Can you believe that no one wanted to go with me?

Can you see the granaries? How about the trail? Hint: the granaries are dark holes in the red rock, middle right. The trail is a diagonal line across the grey talus that turns and goes straight up in the area that looks a little like a rockslide.

From my journal:

I moved quickly and struggled with the heat, but it was worth it. The trail up goes from beach sand to rough trail to some huge sets of stone steps with vertiable scrambling moved, all of which is sharp stone with tons of scree and cacti. The granaries are square windows in the moutainous walls above you, watching as you struggle upwards. Then, suddenly, you are on a narrow ledge, making your way acrross to the shadows of the granries. The view up and down the canyon is amazing--a very famous viewpoint here and I can see why. The heat was intense so to be safe on the descent, I played slow music on my phone and went down in time with the beat to keep myself from moving too quickly and getting myself into trouble.

I made the ascent in 27 minutes, which in hindsight was a little insane given the conditions. In that heat and baking sun, however, I just wanted to get up as quickly as possible, pausing only to gulp mouthfuls of water and take pictures.

According to a post on the

The Nankoweap Granary is a series of stone and mortar storage bins situated high up in the cliffs. These bins were constructed by the ancient Anasazi people to store their seed stock and food. The placement and design of these bins protected the seeds from animals and the weather. The Anasazi were thought to have lived in this area from about 700 to 1200AD.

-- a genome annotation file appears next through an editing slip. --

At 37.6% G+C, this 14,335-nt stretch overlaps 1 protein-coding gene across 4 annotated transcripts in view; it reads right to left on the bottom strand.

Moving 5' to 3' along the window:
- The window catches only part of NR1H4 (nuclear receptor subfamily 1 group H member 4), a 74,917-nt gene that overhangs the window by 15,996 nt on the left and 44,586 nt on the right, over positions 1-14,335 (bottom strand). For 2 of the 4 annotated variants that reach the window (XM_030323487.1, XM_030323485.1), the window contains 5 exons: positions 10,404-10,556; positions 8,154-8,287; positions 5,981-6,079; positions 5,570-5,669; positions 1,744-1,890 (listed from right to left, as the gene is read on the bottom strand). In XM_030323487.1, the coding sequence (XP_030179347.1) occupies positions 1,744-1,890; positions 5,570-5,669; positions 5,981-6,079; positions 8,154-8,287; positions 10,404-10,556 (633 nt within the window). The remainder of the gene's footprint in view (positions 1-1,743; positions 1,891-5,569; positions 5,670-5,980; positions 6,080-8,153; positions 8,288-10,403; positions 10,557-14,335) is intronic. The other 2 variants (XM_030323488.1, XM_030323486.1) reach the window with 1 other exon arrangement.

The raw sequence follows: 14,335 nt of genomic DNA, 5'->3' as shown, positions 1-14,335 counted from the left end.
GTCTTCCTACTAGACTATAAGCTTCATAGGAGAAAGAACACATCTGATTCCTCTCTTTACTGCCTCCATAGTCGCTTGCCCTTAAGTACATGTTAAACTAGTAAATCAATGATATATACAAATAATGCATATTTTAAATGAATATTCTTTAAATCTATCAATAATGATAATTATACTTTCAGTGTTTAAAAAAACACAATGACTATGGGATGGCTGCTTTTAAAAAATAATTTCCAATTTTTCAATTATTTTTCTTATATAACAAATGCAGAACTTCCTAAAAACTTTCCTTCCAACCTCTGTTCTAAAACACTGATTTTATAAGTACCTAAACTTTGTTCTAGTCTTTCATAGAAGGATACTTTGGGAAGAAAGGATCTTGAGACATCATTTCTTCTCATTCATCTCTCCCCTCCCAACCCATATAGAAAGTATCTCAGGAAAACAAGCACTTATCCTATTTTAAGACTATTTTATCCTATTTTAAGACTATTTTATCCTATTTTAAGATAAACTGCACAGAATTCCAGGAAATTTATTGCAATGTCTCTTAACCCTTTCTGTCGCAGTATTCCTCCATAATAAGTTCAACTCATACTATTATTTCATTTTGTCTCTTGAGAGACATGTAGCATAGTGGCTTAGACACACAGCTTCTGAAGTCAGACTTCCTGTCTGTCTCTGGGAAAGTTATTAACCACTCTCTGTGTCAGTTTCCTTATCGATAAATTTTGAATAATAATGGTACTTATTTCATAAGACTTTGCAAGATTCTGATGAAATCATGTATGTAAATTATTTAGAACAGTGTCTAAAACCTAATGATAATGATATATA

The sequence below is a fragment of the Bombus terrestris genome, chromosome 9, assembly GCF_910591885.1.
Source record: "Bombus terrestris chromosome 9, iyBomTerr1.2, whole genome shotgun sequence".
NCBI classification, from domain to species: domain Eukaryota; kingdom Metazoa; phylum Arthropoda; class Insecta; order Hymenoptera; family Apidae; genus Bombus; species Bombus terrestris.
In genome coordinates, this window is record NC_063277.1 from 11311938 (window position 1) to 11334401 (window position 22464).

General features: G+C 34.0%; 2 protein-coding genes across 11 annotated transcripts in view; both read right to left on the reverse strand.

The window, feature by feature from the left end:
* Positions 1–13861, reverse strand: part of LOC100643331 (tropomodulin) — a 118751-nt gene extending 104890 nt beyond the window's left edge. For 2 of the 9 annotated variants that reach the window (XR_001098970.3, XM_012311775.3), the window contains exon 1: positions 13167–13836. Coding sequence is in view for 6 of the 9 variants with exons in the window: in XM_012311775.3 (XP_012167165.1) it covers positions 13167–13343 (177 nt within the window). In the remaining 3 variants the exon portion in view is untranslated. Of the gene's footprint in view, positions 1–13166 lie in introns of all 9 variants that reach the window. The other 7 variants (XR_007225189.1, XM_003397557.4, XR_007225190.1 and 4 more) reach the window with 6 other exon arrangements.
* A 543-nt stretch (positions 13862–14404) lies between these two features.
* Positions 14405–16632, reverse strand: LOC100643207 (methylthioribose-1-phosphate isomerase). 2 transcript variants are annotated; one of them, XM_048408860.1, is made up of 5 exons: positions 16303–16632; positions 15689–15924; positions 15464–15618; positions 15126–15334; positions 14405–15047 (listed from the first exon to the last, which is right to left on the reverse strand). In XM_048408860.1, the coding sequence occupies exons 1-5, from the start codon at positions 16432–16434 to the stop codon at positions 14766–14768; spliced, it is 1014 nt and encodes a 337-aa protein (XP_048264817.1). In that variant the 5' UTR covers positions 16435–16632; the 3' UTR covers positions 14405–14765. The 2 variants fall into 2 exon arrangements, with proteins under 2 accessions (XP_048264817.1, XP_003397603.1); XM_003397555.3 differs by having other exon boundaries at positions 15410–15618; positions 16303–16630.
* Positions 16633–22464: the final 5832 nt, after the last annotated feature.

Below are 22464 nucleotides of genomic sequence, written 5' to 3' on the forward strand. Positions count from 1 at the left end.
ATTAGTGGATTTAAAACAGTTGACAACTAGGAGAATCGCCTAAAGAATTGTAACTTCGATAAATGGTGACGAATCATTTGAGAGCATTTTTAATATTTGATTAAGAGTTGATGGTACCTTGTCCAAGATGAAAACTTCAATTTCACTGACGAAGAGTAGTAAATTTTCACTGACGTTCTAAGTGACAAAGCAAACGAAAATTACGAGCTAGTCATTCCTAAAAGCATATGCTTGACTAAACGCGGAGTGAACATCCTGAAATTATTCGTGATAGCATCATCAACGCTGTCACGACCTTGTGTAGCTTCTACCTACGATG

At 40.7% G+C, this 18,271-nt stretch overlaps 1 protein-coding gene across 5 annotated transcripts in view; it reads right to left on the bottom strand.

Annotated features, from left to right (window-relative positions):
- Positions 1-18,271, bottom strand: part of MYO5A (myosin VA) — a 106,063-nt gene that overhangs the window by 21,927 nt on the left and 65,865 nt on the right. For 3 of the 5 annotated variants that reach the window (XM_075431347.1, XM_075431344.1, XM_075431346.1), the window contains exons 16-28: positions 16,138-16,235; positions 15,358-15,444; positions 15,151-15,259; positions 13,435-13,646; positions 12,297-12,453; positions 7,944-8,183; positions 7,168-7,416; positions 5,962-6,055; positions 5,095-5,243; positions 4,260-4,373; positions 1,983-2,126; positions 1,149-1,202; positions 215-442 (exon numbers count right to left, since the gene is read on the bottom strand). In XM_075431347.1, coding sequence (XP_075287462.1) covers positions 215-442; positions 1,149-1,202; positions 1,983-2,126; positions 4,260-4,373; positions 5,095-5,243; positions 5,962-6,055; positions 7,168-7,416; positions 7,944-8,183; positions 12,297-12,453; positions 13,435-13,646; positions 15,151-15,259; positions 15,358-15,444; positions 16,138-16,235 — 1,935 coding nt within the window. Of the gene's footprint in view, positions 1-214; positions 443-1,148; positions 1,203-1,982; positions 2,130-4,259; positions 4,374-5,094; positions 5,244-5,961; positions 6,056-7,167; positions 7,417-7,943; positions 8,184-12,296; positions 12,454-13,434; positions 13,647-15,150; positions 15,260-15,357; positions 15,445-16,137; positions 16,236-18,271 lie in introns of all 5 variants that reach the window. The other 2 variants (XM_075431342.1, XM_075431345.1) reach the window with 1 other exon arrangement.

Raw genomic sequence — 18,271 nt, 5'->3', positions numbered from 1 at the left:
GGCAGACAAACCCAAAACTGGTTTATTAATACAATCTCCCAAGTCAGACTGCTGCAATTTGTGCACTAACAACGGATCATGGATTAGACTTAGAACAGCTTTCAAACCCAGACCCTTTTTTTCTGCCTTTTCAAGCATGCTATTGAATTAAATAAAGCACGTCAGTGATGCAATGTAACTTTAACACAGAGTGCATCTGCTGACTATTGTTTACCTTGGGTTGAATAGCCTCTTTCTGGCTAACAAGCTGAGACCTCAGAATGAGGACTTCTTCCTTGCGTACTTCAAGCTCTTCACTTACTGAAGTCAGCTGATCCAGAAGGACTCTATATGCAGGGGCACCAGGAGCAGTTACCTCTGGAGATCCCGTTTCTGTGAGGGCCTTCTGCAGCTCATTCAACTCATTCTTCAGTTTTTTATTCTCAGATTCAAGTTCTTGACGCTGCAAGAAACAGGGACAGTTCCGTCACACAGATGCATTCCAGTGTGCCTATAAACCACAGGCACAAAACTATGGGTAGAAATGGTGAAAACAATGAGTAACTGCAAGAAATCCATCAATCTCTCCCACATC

I got back to the boats in record time and plunged into the river, emerging muddy and victorious in having made it up and back before lunch was over.

After some cold lemonade (our coolers still had ice at this point), it was time to begin again. Steve began a several-hour struggle of continuous rowing in the heat as we battled the afternoon up-canyon wind that slowed progress and made the cold, muddy water seem extra inviting. The majority of the rapids were small and very spread out, and our boat lagged behind as we fought through the heat. This would not be a big deal except that up til now, we had kept close to the other boats and relied on John and Max to show us the way through every rapid. We were far enough behind at Kwagunt (5) that we had a quick conversation about which way Max had gone, and by Sixty Mile Rapid (4) we were on our own for route selection. I balanced on the front platform and Steve stood up in the oars and we scouted the features ahead with some trepidation. In the end, we pulled off a smooth run and came out beaming. My mantra had now officially become "we got this."